They also depict a certain enchantment with the small, mundane or useless object. As noted by theorist Sianne Ngai, this is a charm that has often been associated with the irrelevant. These indistinct and oddly appealing objects could be described by Ngai’s minor aesthetic category of cuteness. A category that embodies both aggression and tenderness towards its forms, the cute celebrates the diminutive, the small and the inconsequential. It describes objects with a ‘mereness at their core’.
The spectrum of aggression and tenderness encapsulated by the cute is perhaps similar to the attraction and repulsion that I feel towards these objects. Perhaps this is partly due to what Ngai notes is our complicated relationship to things which exude cuteness, things which we view as subordinate and unthreatening. Things which we usually discard or overlook.
I am both disgusted and enticed by the glittering, sugary, saliva sheen (my own) encasing the gum. I am attracted, repelled and intrigued by the tiny severed porcelain limb. They are small and innocuous yet seem strangely alive. They are inexhaustible in their cuteness.
Debris // objects that are left behind
Generally speaking we throw away what is no longer of use to us.
Debris becomes useless.
But after they are abandoned, most objects do not disappear. In many cases they will outlive their makers. Plastic and chewing gum are not things that are easily disposed of.
Unnatural but still living (undead?)
These are things that still exist after we have disposed of them.
They become unwitting, unintentional relics; accidental artifacts that go un-revered.
Jean Baudrillard ponders the fate of such objects in his collection of fragments, Cool Memories III, noting that in the face of great beauty and wonder we are awe-struck and met with an indifference to all else. In this ecstatic state the encounter seems almost fateful, as if nothing else could reach such heights. He then wonders why the reverse isn’t true. When faced with the useless, the strange, the mundane, the small, the inconsequential, why do we not respond with the same sense of awe? With unfortunate defeat, Baudrillard resolves that there is ‘no ecstasy of the useless’. But he does leave us with one parting thought, suggestive of the potential for wonder within the less miraculous object:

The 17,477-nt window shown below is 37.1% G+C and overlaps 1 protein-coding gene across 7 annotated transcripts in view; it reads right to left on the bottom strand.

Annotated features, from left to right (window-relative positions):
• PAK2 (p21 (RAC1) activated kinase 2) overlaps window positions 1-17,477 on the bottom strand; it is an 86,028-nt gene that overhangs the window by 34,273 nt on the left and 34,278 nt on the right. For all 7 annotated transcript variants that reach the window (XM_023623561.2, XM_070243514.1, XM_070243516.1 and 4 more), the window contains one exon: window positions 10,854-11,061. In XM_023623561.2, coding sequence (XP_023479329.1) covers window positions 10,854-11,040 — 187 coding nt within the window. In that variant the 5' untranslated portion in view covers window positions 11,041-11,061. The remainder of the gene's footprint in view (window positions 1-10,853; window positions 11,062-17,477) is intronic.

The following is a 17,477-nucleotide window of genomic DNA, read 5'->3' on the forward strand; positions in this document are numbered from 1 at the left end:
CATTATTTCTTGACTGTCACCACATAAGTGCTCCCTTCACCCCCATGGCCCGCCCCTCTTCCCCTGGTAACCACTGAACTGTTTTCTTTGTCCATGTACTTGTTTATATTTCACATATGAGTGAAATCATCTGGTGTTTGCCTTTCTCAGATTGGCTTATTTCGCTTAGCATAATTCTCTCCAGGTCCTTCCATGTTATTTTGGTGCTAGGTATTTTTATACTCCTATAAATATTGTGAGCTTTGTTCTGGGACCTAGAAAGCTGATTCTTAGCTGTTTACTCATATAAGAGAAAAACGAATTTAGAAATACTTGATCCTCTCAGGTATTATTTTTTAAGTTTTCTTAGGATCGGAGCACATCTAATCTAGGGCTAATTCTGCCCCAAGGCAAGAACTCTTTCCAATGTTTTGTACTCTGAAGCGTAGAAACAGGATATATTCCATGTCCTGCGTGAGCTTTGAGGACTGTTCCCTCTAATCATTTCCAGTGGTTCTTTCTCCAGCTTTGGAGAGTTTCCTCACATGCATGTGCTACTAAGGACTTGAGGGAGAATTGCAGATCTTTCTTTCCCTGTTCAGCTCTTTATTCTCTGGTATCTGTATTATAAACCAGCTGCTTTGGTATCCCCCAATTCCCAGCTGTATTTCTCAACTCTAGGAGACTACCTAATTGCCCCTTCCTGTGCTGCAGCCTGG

‘There should be a perfection of… the insignificant, the useless, the trivial and the banal, beyond which… there would be nothing more worth waiting for.’
Perhaps it is within this ontology of overlooked objects – an ontology of things which are outside – that the useless, small, fake, indefinable or cute objects find their perfection.
Basar, Shumon and Carver, Antonia and Meissen, Markus. “Introduction” With/Without, Ed. Basar, Shumon et al. New York: Bidoun, 2007: 9.
See Taylor, Astra “Examined Life: Avatal Ronnell”, 2009. https://www.youtube.com/watch?v=KKD9anjgcCI
Ngai, Sianne. Our Aesthetic Categories: Zany, Interesting, Cute. Cambridge: Harvard University Press, 2012.
Baudrillard, Jean. Fragments: Cool Memories III 1990-1995, trans. Adgar, Emily. London: Verso, 1997: 1.
Baudrillard. Fragments: 1.
Jana Hawkins-Andersen is a Sydney based artist and writer.